One of the most referenced documents is the 1978 U.S. Department of Defense AD-A066579 Reliability-Centered Maintenance report by Stanley Nolan and Howard Heap (both with United Airlines). Their study generated the six failure curves you see in every RCM-related presentation.

Showing that age-related failures account for only about 11% of all failures drives much of the optimization of maintenance tasking. In 1996, the NAVAIR 00-25-403 report introduced Guidelines for the Naval Aviation Reliability-Centered Maintenance Process.

I’m personally familiar with SAE JA1011 (1999), which provides the minimum criteria for what should be in an RCM process. My reliability and maintenance team at General Motors was involved with Ford, Chrysler, Boeing, Caterpillar, Pratt & Whitney, Rockwell International, and many other contributing organizations to create a reliability and maintainability guideline. The result was a 1993 publication by the National Center of Manufacturing Sciences Inc., Ann Arbor, MI, and the Society of Automotive Engineers (SAE), Warrendale, PA. It was titled Reliability and Maintainability Guideline for Manufacturing Machinery and Equipment (publication M-110).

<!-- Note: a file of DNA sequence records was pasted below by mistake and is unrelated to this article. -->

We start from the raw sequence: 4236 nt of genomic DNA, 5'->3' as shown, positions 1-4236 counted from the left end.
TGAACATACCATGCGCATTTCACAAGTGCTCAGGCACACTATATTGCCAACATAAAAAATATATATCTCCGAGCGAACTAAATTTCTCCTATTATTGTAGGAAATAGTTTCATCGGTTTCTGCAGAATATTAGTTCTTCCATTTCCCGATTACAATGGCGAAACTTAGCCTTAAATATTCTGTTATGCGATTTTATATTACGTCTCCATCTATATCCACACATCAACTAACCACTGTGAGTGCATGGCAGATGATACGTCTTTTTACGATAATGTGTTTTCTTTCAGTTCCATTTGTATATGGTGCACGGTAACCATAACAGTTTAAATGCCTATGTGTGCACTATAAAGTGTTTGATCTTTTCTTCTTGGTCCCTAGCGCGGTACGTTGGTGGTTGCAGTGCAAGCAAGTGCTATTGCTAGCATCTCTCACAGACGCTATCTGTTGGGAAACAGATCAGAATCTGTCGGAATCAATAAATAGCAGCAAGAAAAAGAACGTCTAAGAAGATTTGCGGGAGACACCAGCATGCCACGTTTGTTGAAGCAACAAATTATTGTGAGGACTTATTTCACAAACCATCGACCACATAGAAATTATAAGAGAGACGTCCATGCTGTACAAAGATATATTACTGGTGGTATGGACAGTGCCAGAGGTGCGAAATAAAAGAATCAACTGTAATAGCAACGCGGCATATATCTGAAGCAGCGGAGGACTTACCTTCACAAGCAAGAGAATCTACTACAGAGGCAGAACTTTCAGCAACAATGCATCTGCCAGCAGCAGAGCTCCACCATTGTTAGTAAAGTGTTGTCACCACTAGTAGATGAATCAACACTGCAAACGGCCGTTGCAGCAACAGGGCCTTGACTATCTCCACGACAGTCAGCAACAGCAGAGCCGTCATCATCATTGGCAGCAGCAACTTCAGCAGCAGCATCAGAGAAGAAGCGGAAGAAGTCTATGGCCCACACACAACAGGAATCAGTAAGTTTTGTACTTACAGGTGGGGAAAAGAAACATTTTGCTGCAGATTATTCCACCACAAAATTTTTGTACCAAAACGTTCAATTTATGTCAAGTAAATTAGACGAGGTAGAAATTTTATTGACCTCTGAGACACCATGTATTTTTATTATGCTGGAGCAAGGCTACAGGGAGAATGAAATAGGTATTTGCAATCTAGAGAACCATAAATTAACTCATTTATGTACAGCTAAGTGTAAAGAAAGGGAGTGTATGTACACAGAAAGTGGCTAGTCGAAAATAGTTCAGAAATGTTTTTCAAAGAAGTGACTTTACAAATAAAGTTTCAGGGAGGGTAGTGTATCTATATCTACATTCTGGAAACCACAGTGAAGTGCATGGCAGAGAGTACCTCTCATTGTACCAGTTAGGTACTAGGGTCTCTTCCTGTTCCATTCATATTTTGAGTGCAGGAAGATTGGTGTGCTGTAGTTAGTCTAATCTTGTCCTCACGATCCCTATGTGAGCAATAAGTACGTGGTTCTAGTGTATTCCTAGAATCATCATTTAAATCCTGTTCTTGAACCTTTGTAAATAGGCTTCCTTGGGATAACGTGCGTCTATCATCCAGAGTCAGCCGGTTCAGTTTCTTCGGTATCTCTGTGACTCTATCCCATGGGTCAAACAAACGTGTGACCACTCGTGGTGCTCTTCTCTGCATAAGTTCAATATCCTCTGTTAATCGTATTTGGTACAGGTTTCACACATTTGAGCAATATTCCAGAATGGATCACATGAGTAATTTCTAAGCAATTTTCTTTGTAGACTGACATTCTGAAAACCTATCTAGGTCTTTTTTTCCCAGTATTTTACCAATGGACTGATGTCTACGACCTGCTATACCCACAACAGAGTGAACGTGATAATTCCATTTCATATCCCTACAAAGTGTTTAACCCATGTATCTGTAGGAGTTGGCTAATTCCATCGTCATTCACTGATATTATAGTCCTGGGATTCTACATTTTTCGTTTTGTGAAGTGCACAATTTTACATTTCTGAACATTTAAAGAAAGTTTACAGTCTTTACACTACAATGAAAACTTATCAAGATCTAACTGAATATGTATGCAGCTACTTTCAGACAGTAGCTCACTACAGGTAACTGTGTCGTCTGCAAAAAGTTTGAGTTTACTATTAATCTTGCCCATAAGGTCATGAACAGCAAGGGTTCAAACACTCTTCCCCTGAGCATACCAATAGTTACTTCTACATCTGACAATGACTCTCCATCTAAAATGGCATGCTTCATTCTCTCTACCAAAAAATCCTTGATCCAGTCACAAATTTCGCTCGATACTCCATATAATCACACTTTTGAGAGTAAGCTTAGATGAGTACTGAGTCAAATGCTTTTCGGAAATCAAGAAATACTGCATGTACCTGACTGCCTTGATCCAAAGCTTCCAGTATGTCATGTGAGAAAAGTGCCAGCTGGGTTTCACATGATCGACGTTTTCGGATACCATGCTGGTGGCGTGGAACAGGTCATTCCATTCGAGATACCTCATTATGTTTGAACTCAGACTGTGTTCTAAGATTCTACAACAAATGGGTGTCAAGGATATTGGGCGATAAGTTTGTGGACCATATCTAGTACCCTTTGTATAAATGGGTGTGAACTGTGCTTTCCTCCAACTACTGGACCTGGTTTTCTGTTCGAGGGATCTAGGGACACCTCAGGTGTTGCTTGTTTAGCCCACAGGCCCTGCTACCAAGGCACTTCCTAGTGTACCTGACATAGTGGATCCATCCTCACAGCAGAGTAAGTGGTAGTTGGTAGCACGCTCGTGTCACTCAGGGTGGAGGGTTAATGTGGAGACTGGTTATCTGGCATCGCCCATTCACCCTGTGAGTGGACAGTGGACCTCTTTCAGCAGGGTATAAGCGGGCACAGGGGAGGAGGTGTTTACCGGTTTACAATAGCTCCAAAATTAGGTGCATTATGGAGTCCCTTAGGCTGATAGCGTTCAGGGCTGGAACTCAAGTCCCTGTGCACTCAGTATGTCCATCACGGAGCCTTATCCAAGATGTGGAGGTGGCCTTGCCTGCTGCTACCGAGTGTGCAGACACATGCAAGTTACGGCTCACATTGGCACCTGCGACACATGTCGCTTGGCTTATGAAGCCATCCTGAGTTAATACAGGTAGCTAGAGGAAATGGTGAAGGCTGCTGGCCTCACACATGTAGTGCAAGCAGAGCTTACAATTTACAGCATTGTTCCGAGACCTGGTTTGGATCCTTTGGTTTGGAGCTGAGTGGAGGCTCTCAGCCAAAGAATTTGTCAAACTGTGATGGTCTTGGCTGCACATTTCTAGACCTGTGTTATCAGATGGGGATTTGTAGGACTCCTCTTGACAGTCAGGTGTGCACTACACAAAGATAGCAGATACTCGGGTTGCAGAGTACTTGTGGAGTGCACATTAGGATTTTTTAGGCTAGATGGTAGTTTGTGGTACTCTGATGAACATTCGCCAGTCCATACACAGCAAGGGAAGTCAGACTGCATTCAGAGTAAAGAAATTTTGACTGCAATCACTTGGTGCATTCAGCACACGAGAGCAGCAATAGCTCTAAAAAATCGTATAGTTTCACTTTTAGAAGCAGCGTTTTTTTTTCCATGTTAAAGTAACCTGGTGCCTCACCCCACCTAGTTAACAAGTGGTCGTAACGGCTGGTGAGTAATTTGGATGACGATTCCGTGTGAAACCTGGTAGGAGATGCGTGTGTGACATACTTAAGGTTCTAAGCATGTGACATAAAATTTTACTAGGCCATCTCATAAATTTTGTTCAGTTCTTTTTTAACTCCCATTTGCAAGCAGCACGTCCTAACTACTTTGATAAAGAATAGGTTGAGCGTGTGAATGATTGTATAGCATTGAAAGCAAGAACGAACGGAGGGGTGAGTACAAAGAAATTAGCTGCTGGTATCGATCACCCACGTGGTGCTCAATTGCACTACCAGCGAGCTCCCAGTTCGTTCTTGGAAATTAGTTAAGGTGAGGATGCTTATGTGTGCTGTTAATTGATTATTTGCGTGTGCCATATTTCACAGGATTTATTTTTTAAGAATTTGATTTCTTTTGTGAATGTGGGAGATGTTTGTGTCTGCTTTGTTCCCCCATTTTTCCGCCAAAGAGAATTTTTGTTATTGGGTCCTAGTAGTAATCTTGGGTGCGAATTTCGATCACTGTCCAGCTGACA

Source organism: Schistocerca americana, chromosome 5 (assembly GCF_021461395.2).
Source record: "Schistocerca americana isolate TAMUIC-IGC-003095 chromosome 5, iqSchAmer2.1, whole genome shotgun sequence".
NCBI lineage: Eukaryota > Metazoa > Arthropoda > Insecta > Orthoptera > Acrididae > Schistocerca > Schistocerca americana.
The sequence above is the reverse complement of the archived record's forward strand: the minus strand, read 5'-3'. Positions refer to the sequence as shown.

Regardless of the RCM process you plan to use, know that it will consume scarce operational and support resources. It’s important to determine what time is available and put it in your business plan.